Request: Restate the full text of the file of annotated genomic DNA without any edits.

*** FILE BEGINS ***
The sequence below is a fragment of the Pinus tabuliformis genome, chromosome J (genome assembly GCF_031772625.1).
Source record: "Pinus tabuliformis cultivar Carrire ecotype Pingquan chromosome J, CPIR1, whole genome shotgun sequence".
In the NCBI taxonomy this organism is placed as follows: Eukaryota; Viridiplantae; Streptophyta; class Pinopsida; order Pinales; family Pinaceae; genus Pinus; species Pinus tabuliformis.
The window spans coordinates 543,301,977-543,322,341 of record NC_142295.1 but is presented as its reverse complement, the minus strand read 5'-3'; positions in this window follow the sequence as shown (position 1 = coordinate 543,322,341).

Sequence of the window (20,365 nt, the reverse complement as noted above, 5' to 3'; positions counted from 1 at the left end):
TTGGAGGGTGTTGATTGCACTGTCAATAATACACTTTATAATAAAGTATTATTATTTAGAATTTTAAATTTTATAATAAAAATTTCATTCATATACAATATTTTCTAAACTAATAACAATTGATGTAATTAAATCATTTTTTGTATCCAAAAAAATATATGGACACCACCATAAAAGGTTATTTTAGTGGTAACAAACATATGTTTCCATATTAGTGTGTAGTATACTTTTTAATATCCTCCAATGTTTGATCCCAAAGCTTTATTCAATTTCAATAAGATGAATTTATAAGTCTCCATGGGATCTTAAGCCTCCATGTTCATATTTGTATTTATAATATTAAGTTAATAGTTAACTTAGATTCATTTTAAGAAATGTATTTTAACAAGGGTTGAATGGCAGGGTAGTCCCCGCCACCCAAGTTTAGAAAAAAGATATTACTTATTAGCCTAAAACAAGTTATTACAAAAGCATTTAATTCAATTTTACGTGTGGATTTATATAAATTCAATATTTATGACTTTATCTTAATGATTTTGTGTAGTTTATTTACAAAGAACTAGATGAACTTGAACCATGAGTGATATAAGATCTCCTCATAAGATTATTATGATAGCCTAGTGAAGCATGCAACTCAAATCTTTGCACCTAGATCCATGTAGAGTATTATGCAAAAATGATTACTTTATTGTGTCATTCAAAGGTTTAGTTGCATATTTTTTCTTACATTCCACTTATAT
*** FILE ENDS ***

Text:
The sequence below is a fragment of the Pinus tabuliformis genome, chromosome J (genome assembly GCF_031772625.1).
Source record: "Pinus tabuliformis cultivar Carrire ecotype Pingquan chromosome J, CPIR1, whole genome shotgun sequence".
In the NCBI taxonomy this organism is placed as follows: Eukaryota; Viridiplantae; Streptophyta; class Pinopsida; order Pinales; family Pinaceae; genus Pinus; species Pinus tabuliformis.
The window spans coordinates 543,301,977-543,322,341 of record NC_142295.1 but is presented as its reverse complement, the minus strand read 5'-3'; positions in this window follow the sequence as shown (position 1 = coordinate 543,322,341).

Sequence of the window (20,365 nt, the reverse complement as noted above, 5' to 3'; positions counted from 1 at the left end):
TTGGAGGGTGTTGATTGCACTGTCAATAATACACTTTATAATAAAGTATTATTATTTAGAATTTTAAATTTTATAATAAAAATTTCATTCATATACAATATTTTCTAAACTAATAACAATTGATGTAATTAAATCATTTTTTGTATCCAAAAAAATATATGGACACCACCATAAAAGGTTATTTTAGTGGTAACAAACATATGTTTCCATATTAGTGTGTAGTATACTTTTTAATATCCTCCAATGTTTGATCCCAAAGCTTTATTCAATTTCAATAAGATGAATTTATAAGTCTCCATGGGATCTTAAGCCTCCATGTTCATATTTGTATTTATAATATTAAGTTAATAGTTAACTTAGATTCATTTTAAGAAATGTATTTTAACAAGGGTTGAATGGCAGGGTAGTCCCCGCCACCCAAGTTTAGAAAAAAGATATTACTTATTAGCCTAAAACAAGTTATTACAAAAGCATTTAATTCAATTTTACGTGTGGATTTATATAAATTCAATATTTATGACTTTATCTTAATGATTTTGTGTAGTTTATTTACAAAGAACTAGATGAACTTGAACCATGAGTGATATAAGATCTCCTCATAAGATTATTATGATAGCCTAGTGAAGCATGCAACTCAAATCTTTGCACCTAGATCCATGTAGAGTATTATGCAAAAATGATTACTTTATTGTGTCATTCAAAGGTTTAGTTGCATATTTTTTCTTACATTCCACTTATAT